Rocky Mountain Film Festival Elevates Women’s Voices

For many years, Colorado College has been lucky to host North America’s longest-running women’s film festival right here on campus. The Rocky Mountain Women’s Film Festival has been operating for 31 years with a principal mission to make women’s voices heard in the film industry. 

“It’s been doing that for way, way longer than any of the current emphasis on underserved and underrepresented voices in filmmaking,” said Dylan Nelson, a CC professor of Film and Media Studies who also had a piece in the festival Nov. 9–11. “All of the films in the festival are either made by or about women.” 

“They have great taste,” she said of the festival’s organizers. “I’m really pleased that it’s starting to get a little bit better known within the CC community because it takes place here and it’s such a phenomenal opportunity.” Nelson has attended and showcased films at numerous festivals — Sundance, Tribeca, and Cannes, along with some smaller regional festivals — and puts this at the top of her list. “The way that they support and treat their filmmakers in addition to the way that the filmmakers work with and are exposed to the audience … they make us work,” she said. 

In addition to the screenings, the festival includes panels and various programs designed to interact with the college and with the local community.  

Photos by Daniel Sarché

Linda Broker began volunteering with the festival in 1994 and has been working as the executive director for the past 17 years. She explained that this event is unique from others: “I think there is a certain level of intimacy that exists that isn’t found at many other festivals,” said Broker. “Because all of our venues are all located in such close proximity to each other, everyone feels like they are all experiencing the same event, even though they may not be watching the same films.” Broker also said that the organizers “provide opportunities throughout the day for people to connect with one another, whether it’s to discuss the film they just watched or grab a treat at the afternoon cookie/coffee break.”  

Nelson also commented on the virtues of CC as a venue for the festival: “We’re so lucky to be able to have this event at Colorado College because we have five really good venues,” she said.  “Between Cornerstone, Armstrong, the Fine Arts Center, and Gaylord Hall for panels, they’re within a stone’s throw from each other, and for the two days of the festival, they’re packed.”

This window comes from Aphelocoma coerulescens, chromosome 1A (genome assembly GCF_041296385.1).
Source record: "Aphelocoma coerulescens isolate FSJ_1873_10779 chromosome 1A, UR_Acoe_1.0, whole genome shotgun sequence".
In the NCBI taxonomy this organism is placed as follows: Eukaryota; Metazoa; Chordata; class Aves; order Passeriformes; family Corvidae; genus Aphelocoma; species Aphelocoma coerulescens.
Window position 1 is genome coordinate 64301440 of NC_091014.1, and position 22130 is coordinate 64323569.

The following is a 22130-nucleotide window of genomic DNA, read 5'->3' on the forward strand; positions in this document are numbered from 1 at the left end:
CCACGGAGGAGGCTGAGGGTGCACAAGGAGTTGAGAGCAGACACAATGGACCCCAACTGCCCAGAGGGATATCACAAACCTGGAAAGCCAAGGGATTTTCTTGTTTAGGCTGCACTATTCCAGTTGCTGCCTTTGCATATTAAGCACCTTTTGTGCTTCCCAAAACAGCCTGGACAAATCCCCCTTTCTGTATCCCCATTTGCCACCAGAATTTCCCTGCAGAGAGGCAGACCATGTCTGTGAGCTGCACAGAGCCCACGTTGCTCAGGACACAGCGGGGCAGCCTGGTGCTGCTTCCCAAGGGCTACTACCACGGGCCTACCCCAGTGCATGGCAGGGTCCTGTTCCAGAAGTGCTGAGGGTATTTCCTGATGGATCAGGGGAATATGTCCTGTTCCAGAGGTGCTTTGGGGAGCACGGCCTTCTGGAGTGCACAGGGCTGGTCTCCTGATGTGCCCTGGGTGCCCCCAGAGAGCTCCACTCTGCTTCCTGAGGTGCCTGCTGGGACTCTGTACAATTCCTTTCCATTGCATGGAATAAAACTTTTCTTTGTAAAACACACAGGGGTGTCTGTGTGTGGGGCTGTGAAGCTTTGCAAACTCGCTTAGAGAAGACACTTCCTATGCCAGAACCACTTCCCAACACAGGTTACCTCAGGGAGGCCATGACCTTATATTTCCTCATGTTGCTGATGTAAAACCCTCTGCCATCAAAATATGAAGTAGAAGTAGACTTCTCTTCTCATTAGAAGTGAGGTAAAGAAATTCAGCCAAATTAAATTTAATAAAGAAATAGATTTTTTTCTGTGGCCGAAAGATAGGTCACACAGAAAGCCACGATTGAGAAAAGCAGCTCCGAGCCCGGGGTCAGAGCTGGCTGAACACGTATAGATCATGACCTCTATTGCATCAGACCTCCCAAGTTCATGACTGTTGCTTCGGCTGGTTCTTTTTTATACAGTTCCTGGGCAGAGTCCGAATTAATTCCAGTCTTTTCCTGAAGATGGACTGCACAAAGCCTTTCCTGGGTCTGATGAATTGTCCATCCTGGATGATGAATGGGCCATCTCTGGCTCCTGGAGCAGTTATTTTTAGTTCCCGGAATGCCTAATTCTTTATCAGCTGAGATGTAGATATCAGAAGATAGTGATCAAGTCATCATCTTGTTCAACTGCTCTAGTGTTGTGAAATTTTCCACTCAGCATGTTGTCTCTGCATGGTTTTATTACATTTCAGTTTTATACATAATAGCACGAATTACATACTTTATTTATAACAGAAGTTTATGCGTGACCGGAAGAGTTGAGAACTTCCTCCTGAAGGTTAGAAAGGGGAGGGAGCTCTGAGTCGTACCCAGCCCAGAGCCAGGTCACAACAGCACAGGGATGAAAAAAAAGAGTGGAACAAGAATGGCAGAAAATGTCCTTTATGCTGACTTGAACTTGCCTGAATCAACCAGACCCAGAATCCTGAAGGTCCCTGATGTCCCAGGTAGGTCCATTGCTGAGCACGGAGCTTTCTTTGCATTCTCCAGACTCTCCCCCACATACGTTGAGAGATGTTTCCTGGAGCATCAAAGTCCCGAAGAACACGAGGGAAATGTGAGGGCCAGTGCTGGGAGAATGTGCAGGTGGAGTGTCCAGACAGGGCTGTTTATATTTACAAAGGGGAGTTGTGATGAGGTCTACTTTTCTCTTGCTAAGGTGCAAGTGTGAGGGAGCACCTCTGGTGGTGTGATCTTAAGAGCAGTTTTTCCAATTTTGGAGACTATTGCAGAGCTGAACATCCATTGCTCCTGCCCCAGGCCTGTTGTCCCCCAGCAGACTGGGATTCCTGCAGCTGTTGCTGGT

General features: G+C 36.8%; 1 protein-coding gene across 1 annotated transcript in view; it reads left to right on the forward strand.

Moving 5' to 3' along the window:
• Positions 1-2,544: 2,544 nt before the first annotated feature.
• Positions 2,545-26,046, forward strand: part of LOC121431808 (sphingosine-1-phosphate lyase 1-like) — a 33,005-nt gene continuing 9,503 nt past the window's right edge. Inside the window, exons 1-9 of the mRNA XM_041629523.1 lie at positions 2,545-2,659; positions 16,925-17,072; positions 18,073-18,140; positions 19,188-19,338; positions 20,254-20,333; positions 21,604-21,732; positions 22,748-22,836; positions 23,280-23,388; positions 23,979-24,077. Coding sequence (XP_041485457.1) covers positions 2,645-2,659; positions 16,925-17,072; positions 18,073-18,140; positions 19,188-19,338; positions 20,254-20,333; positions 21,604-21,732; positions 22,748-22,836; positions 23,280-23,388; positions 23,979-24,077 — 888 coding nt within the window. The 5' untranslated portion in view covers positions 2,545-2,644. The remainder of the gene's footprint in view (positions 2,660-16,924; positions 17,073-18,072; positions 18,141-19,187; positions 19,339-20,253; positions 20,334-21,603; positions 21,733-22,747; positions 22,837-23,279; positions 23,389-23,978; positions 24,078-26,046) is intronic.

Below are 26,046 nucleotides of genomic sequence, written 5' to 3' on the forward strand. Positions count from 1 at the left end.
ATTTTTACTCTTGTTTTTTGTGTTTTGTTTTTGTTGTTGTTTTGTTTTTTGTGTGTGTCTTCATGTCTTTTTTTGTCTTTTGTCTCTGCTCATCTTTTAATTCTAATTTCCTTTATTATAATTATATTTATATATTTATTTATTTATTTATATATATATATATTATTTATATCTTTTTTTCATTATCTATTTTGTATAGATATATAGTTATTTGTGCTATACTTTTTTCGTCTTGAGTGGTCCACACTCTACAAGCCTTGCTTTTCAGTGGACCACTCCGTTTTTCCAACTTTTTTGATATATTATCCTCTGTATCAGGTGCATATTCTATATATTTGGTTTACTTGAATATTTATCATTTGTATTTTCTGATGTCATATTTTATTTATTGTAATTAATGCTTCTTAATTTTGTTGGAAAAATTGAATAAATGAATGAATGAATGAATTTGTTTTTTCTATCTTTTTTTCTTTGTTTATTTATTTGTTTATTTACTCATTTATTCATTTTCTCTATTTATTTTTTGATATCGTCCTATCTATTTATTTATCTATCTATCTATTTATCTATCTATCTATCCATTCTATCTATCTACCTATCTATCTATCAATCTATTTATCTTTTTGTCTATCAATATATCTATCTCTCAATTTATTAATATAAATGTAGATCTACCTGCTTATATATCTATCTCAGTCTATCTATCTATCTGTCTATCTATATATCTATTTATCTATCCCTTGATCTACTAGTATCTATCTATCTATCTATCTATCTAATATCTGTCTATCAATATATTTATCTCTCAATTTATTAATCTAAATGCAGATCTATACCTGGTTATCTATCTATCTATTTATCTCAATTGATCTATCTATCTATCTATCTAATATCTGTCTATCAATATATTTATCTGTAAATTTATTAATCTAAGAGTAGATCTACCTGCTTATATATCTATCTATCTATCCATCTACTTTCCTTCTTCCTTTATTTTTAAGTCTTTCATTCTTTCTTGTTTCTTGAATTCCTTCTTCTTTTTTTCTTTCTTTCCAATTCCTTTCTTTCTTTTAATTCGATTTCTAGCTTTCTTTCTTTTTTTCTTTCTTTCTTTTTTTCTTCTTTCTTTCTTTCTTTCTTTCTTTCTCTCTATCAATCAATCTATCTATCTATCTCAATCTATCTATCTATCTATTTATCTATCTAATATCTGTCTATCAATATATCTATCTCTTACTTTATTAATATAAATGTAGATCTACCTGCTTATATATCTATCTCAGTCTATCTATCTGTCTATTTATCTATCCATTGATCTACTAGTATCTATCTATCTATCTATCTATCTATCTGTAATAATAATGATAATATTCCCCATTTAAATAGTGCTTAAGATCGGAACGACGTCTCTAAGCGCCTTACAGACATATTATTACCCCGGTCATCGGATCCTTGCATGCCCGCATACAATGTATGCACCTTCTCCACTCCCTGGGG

“It’s an incredible cultural event with a big legion of volunteers from across the community with incredible audiences,” Nelson added. “That’s just something that many regional film festivals don’t have; they just don’t have these packed audiences.” 

Nelson’s own short film in the festival — created in collaboration with her husband and fellow CC professor Clay Haskell — depicts “the end of a prairie tradition outside of Fargo, North Dakota.”  While she has worked on many full-length documentary features, making this movie helped her realize her love of shorts. The features are “expensive and long and involved, and this made me very interested in the form of a documentary short,” Nelson said. “It has to be this little perfect jewel, but it can be a small jewel. I think that what particularly appealed to me about this particular story is that it has resonance to larger themes even though it’s very specific to this one topic as well.”  

To Broker, the other aspect that sets this event apart from other film festivals is its small, intimate size. “Because we only select 40­–45 films, we are able to maintain a consistently high level of programming,” Broker said. “Many larger festivals are programming over 100 films (and sometimes hundreds). With that kind of volume, your quality is bound to drop off at some point.”  

Both Broker and Nelson are thrilled about the festival’s connection to and involvement with the college. “Without our collaboration with Colorado College, we simply would not be able to produce this event,” Broker said.  The connection goes much further than just using the school’s venues: “Every year we benefit greatly from the support we receive from students in the Film and Media Studies program,” she said.  

The festival is held every fall and all screenings, panels, and events are open to the CC community.

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